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" Zeal for the public good is the characteristic of a man of honor, and a gentleman, and must take place of pleasures, profits, and all other private gratifications. Whoever wants this motive is an open enemy, or an inglorious neuter to mankind, in proportion to the misapplied advantages with which nature and fortune have blessed him.”

Of late years the secret society system of Yale College has been challenged with increasing frequency. In 1875 the Sophomore societies were abolished by the faculty ; in 1876 an organized band of students broke into and claimed to have ritled one of the Senior Society halls. This unprecedented vandalism was continued, in 1878, by another set of collegiate marauders defacing with paint both Senior buildings. The offenders were tried in the City Court, but escaped free of fine or imprisonment, through technicalities, much to the disappointment of some of the most prominent citizens and best legal talent in New Haven.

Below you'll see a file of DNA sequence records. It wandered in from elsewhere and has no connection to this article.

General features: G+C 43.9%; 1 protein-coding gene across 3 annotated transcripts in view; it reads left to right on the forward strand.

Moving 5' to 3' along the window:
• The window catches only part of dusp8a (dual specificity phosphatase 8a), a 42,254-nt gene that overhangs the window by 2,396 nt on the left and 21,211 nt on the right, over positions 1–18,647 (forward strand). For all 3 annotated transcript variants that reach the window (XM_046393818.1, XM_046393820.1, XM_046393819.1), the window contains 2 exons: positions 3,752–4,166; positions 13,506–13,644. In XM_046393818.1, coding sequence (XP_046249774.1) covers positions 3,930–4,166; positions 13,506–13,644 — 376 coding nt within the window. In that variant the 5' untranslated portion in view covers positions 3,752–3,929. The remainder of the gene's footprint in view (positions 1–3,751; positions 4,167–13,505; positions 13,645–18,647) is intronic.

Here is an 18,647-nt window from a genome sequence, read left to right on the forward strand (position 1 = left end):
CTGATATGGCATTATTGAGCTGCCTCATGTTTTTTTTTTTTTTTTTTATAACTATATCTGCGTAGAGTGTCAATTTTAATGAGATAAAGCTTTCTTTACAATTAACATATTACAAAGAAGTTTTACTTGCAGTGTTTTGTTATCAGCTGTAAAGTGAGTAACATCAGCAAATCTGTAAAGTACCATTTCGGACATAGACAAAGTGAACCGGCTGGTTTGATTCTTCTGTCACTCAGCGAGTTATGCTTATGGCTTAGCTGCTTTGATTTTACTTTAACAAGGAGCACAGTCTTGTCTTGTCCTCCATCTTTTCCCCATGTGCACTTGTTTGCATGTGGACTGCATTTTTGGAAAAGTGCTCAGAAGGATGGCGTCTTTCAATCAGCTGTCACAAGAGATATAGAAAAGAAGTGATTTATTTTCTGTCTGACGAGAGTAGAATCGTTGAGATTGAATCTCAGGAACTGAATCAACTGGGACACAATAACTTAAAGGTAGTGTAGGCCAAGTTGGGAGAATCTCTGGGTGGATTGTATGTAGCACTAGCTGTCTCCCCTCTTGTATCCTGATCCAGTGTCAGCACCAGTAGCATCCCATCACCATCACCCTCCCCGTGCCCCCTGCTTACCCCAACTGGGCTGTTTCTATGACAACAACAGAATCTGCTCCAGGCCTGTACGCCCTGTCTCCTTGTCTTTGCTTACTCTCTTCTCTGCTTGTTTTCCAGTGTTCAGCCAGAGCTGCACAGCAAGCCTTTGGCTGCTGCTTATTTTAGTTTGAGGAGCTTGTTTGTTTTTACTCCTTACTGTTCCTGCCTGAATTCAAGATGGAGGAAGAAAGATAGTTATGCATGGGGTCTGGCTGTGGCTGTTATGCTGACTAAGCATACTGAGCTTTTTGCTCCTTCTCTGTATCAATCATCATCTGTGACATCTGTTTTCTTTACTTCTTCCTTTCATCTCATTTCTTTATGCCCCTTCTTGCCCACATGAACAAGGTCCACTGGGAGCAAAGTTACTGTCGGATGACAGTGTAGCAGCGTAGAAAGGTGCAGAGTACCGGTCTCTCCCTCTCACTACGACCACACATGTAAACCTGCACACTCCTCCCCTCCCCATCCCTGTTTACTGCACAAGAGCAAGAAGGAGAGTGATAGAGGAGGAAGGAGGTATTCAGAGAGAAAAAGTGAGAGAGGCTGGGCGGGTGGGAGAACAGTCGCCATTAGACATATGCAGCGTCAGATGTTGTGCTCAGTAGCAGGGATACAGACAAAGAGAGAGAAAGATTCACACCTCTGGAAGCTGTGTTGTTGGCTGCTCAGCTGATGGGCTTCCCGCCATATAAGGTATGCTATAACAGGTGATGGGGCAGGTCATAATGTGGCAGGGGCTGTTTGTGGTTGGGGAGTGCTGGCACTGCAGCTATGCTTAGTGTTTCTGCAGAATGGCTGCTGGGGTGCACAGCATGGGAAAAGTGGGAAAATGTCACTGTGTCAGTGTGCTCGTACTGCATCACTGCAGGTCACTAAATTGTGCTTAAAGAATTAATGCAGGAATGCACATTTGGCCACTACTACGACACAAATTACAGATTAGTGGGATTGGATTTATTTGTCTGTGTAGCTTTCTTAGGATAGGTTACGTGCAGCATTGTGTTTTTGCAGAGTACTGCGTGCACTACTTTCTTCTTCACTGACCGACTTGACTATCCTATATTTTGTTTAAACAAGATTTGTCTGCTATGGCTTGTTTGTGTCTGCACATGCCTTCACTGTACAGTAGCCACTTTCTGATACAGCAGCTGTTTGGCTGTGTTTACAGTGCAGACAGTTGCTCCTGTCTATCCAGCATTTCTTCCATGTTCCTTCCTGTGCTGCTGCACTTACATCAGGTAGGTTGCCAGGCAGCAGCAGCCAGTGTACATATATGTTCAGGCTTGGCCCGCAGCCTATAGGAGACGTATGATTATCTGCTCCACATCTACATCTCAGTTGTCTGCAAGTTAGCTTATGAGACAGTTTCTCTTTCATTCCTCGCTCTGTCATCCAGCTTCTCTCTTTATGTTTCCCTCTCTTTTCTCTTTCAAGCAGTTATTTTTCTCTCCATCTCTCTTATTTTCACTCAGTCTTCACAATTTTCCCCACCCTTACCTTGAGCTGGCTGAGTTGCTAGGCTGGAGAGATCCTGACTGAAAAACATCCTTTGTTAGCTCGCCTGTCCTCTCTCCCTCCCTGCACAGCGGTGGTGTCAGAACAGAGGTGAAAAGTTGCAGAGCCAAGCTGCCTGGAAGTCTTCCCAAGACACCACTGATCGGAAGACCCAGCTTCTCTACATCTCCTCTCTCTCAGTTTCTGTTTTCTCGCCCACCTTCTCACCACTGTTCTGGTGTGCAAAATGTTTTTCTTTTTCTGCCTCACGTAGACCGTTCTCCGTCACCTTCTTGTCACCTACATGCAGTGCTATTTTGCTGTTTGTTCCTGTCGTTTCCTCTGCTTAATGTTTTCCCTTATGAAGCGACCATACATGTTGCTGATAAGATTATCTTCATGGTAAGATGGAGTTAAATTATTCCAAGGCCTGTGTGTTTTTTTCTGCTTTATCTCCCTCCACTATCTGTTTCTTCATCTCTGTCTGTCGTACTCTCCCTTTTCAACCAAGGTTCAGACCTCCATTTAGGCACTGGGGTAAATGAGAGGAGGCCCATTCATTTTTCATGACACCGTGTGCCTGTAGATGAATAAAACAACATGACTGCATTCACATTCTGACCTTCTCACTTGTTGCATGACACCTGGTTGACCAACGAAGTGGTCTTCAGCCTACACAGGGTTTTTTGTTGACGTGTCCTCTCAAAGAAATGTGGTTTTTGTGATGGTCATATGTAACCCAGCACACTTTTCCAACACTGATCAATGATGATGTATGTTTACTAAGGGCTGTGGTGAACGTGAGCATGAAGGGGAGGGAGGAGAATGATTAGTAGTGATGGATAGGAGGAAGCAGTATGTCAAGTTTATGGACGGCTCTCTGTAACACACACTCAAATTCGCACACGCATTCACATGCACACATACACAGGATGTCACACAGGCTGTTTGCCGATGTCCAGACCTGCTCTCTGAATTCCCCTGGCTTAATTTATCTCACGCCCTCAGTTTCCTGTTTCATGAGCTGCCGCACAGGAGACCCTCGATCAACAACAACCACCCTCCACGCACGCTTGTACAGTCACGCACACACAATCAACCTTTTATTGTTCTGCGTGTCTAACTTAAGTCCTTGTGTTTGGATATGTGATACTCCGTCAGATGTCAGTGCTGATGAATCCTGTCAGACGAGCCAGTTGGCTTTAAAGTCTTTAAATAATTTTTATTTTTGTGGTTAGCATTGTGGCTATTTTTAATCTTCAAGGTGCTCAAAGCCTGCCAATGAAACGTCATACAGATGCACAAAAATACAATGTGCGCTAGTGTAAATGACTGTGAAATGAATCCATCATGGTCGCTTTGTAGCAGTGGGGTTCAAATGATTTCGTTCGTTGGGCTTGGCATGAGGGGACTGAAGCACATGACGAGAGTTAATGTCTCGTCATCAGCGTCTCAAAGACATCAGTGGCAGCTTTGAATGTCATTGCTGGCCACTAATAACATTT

During this year a daily anti-Senior Society newspaper was started and vigorously conducted so as to thwart the society men in every way.

Soon afterwards the Freshmen Societies ceased to exist, by order of the fates which control the destinies of the University—and the marking-books! Following this period of unrest came an elaborate pamphlet from a man who had belonged to the societies of each year, from first to last, who sought to prove that the whole system was pernicious and should be abolished. Lastly, this year, the crusade against the societies was transferred to the columns of prominent inetropolitan journals, where alumnus and undergraduate emulated each other in striving to point out enormities committed by the societies.

To deny that such a retrospect is in the highest degree unsatisfactory would be insincere ; for there are many first class colleges possessing a greater number of societies than Yale, at VOL. VII.


which the utmost good feeling prevails on this subject, among the faculty and the students themselves. Whether the Yale Societies are guilty or not of the charges made against them is not the first question in order. The very fact that almost every year the students are more or less divided on this score, that twice within the past ten years the faculty have thought necessary to exercise their rarely used prerogative of suppressing time-honored student customs——the Freshmen and the Sophomore Societies—augurs that germs of further dissension may exist fatal to that harmony which is indispensable to the greatest usefulness of the University.